“Above all, I sought to testify as a witness.”
When I first saw an announcement about the current photography show at the Jimmy Carter Presidential Library and Museum — “War from the Victims’ Perspective” — I anticipated the sort of harrowing images you’d expect from such an unambiguous title: immense suffering, ravaged lands, makeshift hospitals overflowing with the wounded, and depictions of death. But a viewing of the sixty images by Swiss photographer Jean Mohr reveals something much more unexpected and contemplative.
In his involvement with humanitarian aid over 39 years with various international organizations, such as ICRC (International Committee of the Red Cross) and WHO (World Health Organization), Mohr’s vision as a photographer has been largely shaped by his firsthand experiences with refugees and war survivors, placing him in the front rank of humanist photographers. His eloquent black and white portraits are not those of anonymous victims but intimate visual documents of men, women, and children he has met in his travels. In most cases, you can feel a sense of trust and openness between the subject and the photographer that is rarely evident in contemporary media coverage of people traumatized and displaced by war and other calamities.
Mohr has stated in interviews that part of his process of traveling to crisis regions with the ICRC or other aid organizations is spending time in the field, getting to know the refugees and learning their stories. Unlike the work of such acclaimed war photographers as Robert Capra, Don McCullin, or the late Tim Hetherington, who risked their lives to capture the violent reality of men fighting and dying, Mohr focuses on the aftermath and the people whose lives have been shattered and uprooted by the conflict. In this regard, he shares some of the same global concerns in his subject matter as Sebastião Salgado, the Brazilian social documentary photographer who is the subject of Wim Wenders’s recent Oscar-nominated documentary, The Salt of the Earth.
A traveling exhibition produced by the Musée de l’Elysée, Lausanne, and the Swiss Ministry of Foreign Affairs, “War from the Victims’ Perspective” focuses on three geographical regions (Palestine, Cyprus, Africa) and is divided up into four thematic galleries, “Portraits of Exile,” “The Children’s Diaspora,” “Temporary Landscapes” and “Life Goes On.” The exile section, in particular, with its evocative images of displaced people and temporary encampments recalls Dorothea Lange’s 1930s photographs of Dust Bowl migrants. In one, we see a road running through a camp of 300 tents for refugees in Lefkaritis, near Larnaca, Cyprus in 1974. Outside each tent you can see a woman seated alone or with others in a line that runs far into the distance. The scene has an epic sense of scale, something that is repeated in Mohr’s overhead view of a displaced persons’s dormitory in Cyprus. This one is devoid of people but evidence of their existence is everywhere in the hundreds of tiny, one-room cells with beds and belongings that fill up an entire airplane hanger-sized warehouse.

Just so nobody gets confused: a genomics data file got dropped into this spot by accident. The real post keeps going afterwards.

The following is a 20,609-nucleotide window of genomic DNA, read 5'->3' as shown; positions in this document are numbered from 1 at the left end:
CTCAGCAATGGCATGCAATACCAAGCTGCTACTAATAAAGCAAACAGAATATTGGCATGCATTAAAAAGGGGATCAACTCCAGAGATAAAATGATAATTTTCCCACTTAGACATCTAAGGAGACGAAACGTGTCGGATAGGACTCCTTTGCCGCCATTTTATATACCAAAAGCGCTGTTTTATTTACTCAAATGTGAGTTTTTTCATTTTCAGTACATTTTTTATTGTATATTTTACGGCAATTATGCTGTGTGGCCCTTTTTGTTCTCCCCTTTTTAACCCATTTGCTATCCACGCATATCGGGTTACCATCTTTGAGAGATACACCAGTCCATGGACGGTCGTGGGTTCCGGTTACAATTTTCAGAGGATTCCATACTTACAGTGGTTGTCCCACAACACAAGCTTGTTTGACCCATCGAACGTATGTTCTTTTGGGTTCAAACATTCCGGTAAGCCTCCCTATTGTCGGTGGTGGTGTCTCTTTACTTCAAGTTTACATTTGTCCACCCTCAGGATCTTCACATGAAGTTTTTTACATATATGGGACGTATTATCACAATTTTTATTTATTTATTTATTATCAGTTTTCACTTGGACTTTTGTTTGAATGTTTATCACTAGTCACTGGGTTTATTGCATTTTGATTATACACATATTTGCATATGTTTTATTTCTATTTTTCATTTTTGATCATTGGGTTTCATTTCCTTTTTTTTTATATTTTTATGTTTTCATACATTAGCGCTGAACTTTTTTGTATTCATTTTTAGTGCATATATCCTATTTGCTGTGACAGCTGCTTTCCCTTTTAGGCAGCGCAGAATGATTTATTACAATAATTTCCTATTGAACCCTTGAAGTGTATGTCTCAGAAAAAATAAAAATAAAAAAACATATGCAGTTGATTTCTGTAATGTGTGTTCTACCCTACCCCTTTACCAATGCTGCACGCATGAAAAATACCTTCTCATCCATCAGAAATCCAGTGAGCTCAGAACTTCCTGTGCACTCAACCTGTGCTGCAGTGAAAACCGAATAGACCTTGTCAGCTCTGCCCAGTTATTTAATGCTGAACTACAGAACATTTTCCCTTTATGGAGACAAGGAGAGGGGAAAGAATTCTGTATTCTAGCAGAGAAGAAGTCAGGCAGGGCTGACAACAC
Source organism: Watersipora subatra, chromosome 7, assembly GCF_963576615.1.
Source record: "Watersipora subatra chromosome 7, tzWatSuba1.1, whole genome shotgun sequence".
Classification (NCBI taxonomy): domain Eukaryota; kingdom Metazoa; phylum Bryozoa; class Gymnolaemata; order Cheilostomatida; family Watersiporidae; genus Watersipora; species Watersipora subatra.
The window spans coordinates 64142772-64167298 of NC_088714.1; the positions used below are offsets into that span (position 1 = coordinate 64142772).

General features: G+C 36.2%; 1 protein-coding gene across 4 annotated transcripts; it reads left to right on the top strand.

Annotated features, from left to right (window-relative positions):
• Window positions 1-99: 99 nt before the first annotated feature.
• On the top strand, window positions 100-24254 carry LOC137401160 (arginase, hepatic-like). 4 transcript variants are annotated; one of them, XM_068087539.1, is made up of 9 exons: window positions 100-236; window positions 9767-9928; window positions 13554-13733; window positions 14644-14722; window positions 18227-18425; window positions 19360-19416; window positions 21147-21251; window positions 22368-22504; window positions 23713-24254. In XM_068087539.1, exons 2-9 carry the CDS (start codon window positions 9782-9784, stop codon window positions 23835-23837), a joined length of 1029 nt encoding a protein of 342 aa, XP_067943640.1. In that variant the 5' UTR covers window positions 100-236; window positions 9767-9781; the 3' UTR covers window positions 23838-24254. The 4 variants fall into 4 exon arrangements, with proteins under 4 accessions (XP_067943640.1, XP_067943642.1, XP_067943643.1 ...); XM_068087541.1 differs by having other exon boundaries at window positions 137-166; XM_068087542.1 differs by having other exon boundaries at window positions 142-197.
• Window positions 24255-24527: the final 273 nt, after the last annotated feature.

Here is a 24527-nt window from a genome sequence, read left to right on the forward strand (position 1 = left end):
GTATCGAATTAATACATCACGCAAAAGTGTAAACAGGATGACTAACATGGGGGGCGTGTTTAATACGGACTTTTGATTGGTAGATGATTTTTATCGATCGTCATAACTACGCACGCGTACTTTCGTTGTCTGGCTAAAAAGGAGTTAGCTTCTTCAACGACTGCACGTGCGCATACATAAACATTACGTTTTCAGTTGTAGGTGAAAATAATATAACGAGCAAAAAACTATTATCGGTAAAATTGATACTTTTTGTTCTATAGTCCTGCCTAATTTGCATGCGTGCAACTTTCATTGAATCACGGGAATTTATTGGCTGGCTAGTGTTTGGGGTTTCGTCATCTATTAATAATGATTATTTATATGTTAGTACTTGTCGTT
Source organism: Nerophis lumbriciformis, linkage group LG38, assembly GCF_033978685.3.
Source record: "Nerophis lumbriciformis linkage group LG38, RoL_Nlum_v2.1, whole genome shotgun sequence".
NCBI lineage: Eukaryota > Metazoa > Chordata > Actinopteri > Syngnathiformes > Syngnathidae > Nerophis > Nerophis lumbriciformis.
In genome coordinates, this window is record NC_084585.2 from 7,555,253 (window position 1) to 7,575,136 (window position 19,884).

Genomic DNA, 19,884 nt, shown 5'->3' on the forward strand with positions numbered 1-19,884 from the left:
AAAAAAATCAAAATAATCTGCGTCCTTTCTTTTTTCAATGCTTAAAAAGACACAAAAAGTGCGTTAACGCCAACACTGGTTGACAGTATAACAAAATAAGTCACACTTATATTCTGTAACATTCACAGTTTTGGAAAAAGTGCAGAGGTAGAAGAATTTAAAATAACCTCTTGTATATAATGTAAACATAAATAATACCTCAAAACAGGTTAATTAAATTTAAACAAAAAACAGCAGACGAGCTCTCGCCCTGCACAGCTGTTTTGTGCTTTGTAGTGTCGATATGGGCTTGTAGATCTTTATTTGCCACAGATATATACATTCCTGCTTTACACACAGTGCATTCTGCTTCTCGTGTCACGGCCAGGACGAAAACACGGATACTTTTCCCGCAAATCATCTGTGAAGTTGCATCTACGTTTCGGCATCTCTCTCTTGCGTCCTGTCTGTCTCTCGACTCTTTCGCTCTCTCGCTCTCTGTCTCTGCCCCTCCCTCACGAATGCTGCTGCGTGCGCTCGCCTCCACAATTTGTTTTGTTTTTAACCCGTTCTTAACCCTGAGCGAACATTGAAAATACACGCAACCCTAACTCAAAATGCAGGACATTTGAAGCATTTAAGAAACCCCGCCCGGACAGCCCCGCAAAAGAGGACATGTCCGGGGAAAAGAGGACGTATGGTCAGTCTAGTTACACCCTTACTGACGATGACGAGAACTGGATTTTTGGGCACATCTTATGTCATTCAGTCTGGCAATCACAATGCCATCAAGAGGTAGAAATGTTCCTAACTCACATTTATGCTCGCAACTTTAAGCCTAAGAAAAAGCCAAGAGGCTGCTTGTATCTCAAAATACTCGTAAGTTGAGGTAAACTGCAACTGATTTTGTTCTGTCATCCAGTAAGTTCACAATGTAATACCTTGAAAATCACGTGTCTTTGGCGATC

Some of the photographs that depict structures or homes damaged or abandoned after deadly attacks become compelling compositions of architecture in flux, such as a scene of a building’s facade with an open window adorned with splintered wood shutters, hanging askew. The rough textures and ruined surfaces created by multiple bullet holes in the exterior wall suggests an abstract painting, rendered in black and white. Other images create a sense of mystery that draw you in, such as The White Man’s Image in Africa, Uganda, 1968 with its eerie masked subject. Or they border on the surreal, such as the charred remnants of a crashed plane viewed from above. Framed against its parched, arid surroundings, the ruined shell could be the carcass of some giant metallic bird.
But it is Mohr’s photographs of children that are the most moving and remarkable aspect of the exhibition. In many of the shots, the subjects are smiling, totally engaged with the photographer, or they are playing with friends, seemingly oblivious to their bleak surroundings. In The Photographed Photographer (1979), two little girls on a semi-deserted street in Jerusalem huddle together mischievously while one of the them pretends to snap a photo of the man taking their picture. In another, two young Kurdish boys in an encampment race past the cameraman as he captures their gleeful sidelong glances. One of the most memorable portraits is of a boy and girl frolicking amid the wreckage of an abandoned car as if it is their only private playground.
Despite their impoverished circumstances, Mohr captures both joy and an indomitable resilience among so many of his child subjects. Even in the midst of such catastrophic conditions, life goes on and much of Mohr’s imagery bears this out with refugees attending church or school or going to market and honoring daily rituals under completely improvised and makeshift conditions. At the same time, his work calls attention to the plight of people in crisis situations that are in danger of being ignored or forgotten. When you see these images of Kurds, Palestinians, and Africans compiled over the last four decades, it calls into question one’s own awareness of global issues, which can sometimes seem too remote for active engagement, but have social and moral consequences for all of us. With a compassionate eye and an innate sensitivity toward his camera subjects, Mohr bears witness to the human condition in ways that educate, enlighten, and inspire change.
“War from the Victims’ Perspective,” which is in honor of the 150th anniversary of the International Committee of the Red Cross and the First Geneva Convention, runs through June 28 at the Jimmy Carter Presidential Library and Museum in Atlanta.
Jeff Stafford writes about art, film, music, gardening, and other favorite topics for various digital publications.